A cancer patient in Mexico was given just three months to live after going through surgery, chemotherapy, and radiation for terminal metastatic secondary bone cancer. She had already gone through chemo and radiation for breast cancer four years prior.  Having exhausted all conventional treatment options, she looked for natural relief. The patient began administering a treatment of chamomile-infused cannabis oil (FECO) via suppositories and ingested capsules.  Today, she no longer needs her pain meds and has been able to sleep for the first time in months.

Terpene Bisabolol and the Entourage Effect

Curious why chamomile and cannabis may work better together?  It is likely due to the interaction of terpenes and cannabinoids. Terpenes are what give cannabis strains their distinct aromas. It is also believed terpenes play a role in cannabis’ effects.  Like cannabinoids, terpenes interact with cannabinoid receptors in the human body.

Terpenes are not only found in cannabis, though. Terpenes are also present in a variety of plants, including chamomile. In fact, the terpene bisabolol is produced by both chamomile and cannabis.  Why is this important?  The compounds in cannabis (such as terpenes and cannabinoids) work synergistically together. This phenomenon is known as the entourage effect. It is why eating mangos before consuming cannabis can increase the psychoactive effects. Mangos contain one of the same terpenes as cannabis, myrcene. If a mango is eaten before consuming cannabis, myrcene will bind to cannabinoid receptors in the body, in turn enhancing the effects of cannabis.

Just like the myrcene in mangos can enhance cannabis’ effects, the bisabolol in chamomile is likely to do similarly. Because chamomile and cannabis contain cancer-fighting properties, combining the two may enhance each herb’s capabilities. Which helps explain why using chamomile and cannabis oil may be a powerful intervention for treating cancer.

Clearly, the need for more research is imminent. We have only scratched the surface when it comes to our understanding of the therapeutic potential of cannabis. However, the positive impact for patients is clear. Cannabis saves lives.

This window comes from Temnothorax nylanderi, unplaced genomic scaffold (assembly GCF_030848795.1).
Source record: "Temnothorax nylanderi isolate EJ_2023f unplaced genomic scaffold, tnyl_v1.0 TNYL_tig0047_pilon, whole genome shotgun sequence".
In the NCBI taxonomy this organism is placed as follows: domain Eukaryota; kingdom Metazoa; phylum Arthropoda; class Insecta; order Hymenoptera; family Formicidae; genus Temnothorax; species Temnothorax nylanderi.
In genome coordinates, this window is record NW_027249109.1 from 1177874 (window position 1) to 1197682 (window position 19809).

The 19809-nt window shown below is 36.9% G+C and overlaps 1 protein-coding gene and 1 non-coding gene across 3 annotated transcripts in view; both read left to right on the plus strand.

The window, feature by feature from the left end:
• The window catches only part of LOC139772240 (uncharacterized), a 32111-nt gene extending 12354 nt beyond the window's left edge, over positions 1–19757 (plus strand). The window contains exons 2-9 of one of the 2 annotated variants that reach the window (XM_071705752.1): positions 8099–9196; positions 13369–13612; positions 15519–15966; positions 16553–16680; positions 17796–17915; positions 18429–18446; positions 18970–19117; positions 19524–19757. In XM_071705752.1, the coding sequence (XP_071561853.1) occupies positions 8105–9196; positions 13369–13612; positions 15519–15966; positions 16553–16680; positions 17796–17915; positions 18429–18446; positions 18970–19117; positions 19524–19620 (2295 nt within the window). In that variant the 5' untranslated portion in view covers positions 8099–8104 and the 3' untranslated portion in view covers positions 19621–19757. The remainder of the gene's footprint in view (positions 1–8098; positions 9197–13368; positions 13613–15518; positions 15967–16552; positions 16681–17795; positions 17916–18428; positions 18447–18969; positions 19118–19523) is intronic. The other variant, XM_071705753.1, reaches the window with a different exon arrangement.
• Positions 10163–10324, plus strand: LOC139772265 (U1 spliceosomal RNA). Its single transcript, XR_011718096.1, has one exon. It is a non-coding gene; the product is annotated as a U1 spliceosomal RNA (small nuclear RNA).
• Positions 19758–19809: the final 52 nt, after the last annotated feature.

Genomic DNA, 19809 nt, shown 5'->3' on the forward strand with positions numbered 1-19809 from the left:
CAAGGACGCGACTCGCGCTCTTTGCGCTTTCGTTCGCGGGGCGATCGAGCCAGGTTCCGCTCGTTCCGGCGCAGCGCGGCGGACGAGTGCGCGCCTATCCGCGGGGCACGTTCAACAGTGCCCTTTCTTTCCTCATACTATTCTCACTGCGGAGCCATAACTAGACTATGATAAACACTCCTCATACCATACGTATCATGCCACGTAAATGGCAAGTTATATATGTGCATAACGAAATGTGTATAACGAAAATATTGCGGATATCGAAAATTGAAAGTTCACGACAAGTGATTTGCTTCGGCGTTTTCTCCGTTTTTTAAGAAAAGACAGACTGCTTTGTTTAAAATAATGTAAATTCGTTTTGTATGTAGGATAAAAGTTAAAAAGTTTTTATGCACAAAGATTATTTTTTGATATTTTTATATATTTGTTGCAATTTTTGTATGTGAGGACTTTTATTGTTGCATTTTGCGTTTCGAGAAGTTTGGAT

Share this article if you believe cancer patients should have access to safe cannabis medicine.

 

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Basil and Holy Basil: Powerful Herbs with Cancer Prevention Properties? By Dr. Veronique Desaulniers

Basil in all its forms is a true nutritional powerhouse. It is anti-bacterial and is high in essential nutrients like vitamins A, K and C, manganese, magnesium, calcium and potassium. Most importantly, like cannabis, this pungent herb contains flavonoids and terpenes in its oil, such as linalool, cineole, and limonene. These are powerful antioxidants and anti-inflammatories that can contribute greatly to breast cancer prevention.

What is Holy Basil?

Holy Basil (Ocimum tenuiflorum) is known as Tulsi in the centuries-old Ayurvedic healing tradition, where it is often used to ease anxiety. Modern medical studies have also shown holy basil’s effect on stress and this is perhaps the biggest reason why it should be included in your cancer healing toolbox. A 2011 Indian study using mice found that Holy Basil extract had a profound effect on markers for both depression and anxiety and that it “can be a potential therapeutic agent against mixed anxiety and depressive syndrome [MADD].”

While Holy Basil helps to stimulate cognition and decrease anxiety and depression, at the same time it can also increase immune function. A 2011 study published in the Journal of Ethnopharmacology found that healthy participants given 300 mg of Ocimum sanctum Linn. (Tulsi) extract on an empty stomach for a month had increased immune function, including a rise in T Cells and Natural Killer cells which help fight cancer.

Can Basil Help Heal Cancer?

Other basil (Ocimum basilicum) varieties besides Tulsi also seem to have vast healing effects—some against cancer tumor progression directly.bigstock-Closeness-And-Support-Help-To-140380448-768x512

A 2007 Eastern European study found that basil extract used in conjunction with a whole-foods, vegetable-centric diet resulted in marked reduction in oxidated stress in women with advanced breast cancer. The researchers found that after three months of dietary changes, including adding basil extract, oxidative stress had gone down by almost half.